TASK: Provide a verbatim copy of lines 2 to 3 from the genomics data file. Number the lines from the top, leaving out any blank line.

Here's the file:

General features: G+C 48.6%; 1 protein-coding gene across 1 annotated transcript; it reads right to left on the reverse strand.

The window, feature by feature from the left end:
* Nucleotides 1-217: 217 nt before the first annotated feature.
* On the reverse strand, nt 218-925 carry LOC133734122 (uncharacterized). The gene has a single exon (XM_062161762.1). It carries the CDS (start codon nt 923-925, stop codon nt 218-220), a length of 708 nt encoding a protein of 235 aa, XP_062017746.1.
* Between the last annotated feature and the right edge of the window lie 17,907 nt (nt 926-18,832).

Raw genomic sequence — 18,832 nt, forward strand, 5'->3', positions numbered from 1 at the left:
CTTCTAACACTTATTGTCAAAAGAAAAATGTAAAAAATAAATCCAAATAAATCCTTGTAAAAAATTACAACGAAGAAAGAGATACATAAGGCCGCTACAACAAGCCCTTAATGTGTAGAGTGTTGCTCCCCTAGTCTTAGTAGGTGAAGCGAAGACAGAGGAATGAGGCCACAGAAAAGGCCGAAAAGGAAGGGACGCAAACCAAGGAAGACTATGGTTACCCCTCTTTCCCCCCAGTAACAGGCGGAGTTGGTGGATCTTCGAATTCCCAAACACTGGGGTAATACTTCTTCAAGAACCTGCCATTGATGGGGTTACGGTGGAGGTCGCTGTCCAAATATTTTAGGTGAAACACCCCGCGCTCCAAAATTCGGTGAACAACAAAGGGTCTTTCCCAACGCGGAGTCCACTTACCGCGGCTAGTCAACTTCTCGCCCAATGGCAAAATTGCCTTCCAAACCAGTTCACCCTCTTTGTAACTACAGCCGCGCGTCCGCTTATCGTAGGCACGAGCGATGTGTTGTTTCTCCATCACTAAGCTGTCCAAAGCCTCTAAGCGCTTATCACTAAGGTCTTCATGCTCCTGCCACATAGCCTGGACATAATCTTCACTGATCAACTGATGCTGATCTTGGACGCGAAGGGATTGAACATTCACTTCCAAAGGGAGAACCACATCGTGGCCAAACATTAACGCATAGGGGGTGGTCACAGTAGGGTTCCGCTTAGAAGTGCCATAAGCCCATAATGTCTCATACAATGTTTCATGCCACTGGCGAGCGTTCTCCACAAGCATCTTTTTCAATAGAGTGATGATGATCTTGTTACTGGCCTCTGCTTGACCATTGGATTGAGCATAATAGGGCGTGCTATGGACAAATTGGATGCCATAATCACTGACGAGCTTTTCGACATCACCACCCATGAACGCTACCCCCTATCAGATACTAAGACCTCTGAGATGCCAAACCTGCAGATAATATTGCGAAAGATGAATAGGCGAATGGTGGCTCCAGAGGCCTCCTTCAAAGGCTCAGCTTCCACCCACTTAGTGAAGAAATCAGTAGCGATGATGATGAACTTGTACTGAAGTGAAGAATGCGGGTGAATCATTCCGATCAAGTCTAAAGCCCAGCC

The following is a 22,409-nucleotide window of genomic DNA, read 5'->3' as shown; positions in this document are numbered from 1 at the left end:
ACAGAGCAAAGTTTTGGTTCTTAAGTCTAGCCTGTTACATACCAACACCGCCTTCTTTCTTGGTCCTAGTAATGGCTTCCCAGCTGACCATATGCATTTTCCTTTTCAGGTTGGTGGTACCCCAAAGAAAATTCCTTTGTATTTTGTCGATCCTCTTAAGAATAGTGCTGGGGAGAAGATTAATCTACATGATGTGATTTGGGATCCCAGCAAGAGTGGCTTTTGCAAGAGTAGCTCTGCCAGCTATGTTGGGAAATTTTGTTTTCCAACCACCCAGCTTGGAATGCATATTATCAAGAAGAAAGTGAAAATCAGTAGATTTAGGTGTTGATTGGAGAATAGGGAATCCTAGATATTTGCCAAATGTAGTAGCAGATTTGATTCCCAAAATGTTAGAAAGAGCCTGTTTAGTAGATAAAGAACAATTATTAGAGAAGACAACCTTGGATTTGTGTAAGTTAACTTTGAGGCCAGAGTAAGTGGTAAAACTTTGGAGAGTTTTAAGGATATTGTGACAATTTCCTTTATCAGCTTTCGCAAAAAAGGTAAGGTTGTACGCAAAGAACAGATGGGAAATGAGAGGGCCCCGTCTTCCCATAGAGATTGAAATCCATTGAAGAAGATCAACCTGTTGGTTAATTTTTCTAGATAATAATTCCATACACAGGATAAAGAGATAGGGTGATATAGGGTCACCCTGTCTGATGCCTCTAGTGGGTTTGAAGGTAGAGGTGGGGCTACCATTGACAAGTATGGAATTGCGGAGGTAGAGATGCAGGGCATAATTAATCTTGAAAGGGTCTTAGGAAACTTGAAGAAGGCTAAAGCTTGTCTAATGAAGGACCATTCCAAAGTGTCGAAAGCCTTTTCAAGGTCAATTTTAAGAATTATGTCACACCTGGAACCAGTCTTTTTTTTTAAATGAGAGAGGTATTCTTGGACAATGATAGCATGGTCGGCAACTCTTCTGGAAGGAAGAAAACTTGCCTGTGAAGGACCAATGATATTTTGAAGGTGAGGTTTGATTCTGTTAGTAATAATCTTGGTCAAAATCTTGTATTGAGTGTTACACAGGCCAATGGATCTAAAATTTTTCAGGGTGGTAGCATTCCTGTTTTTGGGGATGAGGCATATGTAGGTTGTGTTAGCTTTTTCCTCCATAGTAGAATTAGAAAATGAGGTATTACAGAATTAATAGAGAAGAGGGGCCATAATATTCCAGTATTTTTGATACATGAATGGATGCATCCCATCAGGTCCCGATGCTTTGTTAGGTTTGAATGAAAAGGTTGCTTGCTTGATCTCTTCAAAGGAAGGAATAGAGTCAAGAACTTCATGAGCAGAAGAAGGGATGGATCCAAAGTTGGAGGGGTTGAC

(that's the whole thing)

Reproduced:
The window, feature by feature from the left end:
* Nucleotides 1-217: 217 nt before the first annotated feature.